So we started making them. We bought a nice supply of BC109Cs, graded them all by gain and matched them up. I kept my guitar at work and tested each one of them by playing through them. There I was, at a test bench, in a factory belting out Hendrix licks every 15 minutes all day, every day. It was cool. I was running ads, people were sending money and calling on the phone. I had many long conversations with tons of very cool people about FFs, vintage effects, guitars, amps. One day in mid-1986, I got a call from Eric Johnson. I had read about him in a cover article in Guitar Player magazine. He was just a super nice guy who really seemed to know about sounds, effects and playing. We chatted for quite a while. He had an old FF that sounded like crap, so I sent him some transistors and written instructions on how to mod his FF for more sustain and a hotter tone. He later sent me a post card thanking me for helping him to get his FF to sound good.

In May 1987, I went to the NAMM show in Chicago to exhibit the new FF reissue. I met and gave away FFs to people like Leslie West, Dweezil Zappa, David Bromberg, and the guy in Blue Oyster Cult. As I worked at the FF booth at the '87 NAMM show, people kept coming up to me and asking if my FFs were the same thing as what they had at the Dunlop booth. Knowing nothing about what Dunlop was up to, I went to their booth to check it out. It turns out they were making something called the Jimi Hendrix Fuzz. It was black and very similar to the FF. I went back and told my boss, John Lee. Next thing I know, he's at the Dunlop booth having a lengthy conversation with Jim Dunlop. To make a long story short, lawyers got involved and in the end, the lawyers made most of the money. As you would expect, John Lee and Jim Dunlop were both good business men and they came to an agreement that Dunlop would manufacture FFs with permission from John Lee. As far as money, I'm sure an agreement was made that worked out well for both parties. Crest was in the Pro Audio business and Dunlop was in the guitar gadget business, so it made the most sense. During Crest's FF production period, we made probably around 2000 of them (it's only a guess). Ivor Arbitor took large numbers of them and sold them in the UK. There were some slight variations in the style of the aluminum casting. The units had such high gain that we had to start putting shielded wires inside to prevent oscillation. The entire first run was Gray. We did a couple batches of blue, a couple batches of red and gray, and then when Dunlop started making them, they stuck with red.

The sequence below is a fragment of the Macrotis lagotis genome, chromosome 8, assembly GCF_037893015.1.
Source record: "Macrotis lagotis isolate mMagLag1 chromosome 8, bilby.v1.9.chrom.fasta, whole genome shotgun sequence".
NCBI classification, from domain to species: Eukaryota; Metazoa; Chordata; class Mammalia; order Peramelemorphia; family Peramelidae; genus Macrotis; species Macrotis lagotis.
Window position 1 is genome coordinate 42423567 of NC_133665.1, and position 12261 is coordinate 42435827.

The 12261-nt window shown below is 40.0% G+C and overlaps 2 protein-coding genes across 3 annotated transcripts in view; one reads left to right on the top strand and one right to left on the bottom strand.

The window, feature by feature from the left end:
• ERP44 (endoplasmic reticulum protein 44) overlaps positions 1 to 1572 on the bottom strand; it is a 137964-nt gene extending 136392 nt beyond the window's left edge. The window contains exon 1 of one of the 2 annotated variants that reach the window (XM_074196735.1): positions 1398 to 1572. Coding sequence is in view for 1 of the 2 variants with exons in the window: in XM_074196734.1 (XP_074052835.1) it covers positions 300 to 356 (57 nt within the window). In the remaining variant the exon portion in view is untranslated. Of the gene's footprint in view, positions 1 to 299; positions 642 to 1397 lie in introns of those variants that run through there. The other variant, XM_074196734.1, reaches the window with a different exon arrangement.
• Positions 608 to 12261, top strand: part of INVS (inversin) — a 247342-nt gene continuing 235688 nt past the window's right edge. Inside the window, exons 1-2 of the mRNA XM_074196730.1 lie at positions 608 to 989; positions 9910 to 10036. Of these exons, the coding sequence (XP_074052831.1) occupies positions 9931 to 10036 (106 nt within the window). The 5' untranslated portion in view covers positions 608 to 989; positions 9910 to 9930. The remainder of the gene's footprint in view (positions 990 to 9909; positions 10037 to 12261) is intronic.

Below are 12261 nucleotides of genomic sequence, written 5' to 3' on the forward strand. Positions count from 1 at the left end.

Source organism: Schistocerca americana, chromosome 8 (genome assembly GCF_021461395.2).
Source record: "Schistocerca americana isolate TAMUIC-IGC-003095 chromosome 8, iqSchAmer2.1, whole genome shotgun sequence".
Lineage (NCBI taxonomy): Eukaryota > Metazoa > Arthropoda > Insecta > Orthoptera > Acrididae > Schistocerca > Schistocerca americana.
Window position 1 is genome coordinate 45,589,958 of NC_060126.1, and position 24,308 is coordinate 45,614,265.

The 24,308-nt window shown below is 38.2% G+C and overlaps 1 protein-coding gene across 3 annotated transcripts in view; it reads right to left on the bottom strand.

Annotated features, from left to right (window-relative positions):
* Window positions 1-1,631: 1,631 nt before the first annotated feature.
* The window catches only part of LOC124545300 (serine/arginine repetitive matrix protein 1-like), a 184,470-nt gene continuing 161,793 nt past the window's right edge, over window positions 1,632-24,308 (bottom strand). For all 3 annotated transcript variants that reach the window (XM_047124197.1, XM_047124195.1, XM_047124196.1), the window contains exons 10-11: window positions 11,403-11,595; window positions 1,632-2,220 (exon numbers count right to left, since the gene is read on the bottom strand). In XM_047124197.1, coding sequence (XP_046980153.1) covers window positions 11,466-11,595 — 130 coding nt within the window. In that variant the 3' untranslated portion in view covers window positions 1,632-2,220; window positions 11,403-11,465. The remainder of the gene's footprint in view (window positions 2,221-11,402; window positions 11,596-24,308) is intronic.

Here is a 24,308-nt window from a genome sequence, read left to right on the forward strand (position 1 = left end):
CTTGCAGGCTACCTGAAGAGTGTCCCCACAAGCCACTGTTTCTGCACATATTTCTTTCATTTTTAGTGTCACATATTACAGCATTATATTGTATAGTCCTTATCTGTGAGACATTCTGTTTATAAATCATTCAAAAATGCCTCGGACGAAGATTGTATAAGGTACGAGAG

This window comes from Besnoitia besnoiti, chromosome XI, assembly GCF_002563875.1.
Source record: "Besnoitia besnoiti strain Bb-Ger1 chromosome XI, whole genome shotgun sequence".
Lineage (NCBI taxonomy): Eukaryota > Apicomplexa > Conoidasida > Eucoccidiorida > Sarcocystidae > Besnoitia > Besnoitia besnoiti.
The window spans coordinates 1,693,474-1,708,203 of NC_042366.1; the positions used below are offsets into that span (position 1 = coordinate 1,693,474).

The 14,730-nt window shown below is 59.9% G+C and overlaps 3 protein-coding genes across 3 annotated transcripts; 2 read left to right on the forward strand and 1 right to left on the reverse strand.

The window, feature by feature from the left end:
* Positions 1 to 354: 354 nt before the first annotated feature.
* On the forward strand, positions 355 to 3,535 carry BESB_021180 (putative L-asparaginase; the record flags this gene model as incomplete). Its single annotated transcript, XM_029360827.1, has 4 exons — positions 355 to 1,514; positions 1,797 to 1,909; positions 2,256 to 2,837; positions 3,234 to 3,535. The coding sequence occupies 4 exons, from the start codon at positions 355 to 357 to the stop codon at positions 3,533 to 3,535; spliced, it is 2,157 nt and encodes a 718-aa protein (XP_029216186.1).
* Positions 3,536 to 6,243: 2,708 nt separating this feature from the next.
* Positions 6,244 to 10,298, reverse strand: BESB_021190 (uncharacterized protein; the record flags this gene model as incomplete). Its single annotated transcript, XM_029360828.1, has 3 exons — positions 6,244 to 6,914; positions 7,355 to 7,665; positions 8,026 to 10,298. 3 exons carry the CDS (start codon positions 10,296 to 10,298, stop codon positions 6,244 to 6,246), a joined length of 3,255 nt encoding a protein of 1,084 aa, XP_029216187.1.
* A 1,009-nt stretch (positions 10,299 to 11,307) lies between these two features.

So there you have it, the story of the 1980s FuzzFace reissue. I'm sure that there are a million details I left out, so if anyone has questions, feel free to ask. I also have a hundred more stories where that came from. I hope you found it an interesting read.



Date 12/11/2014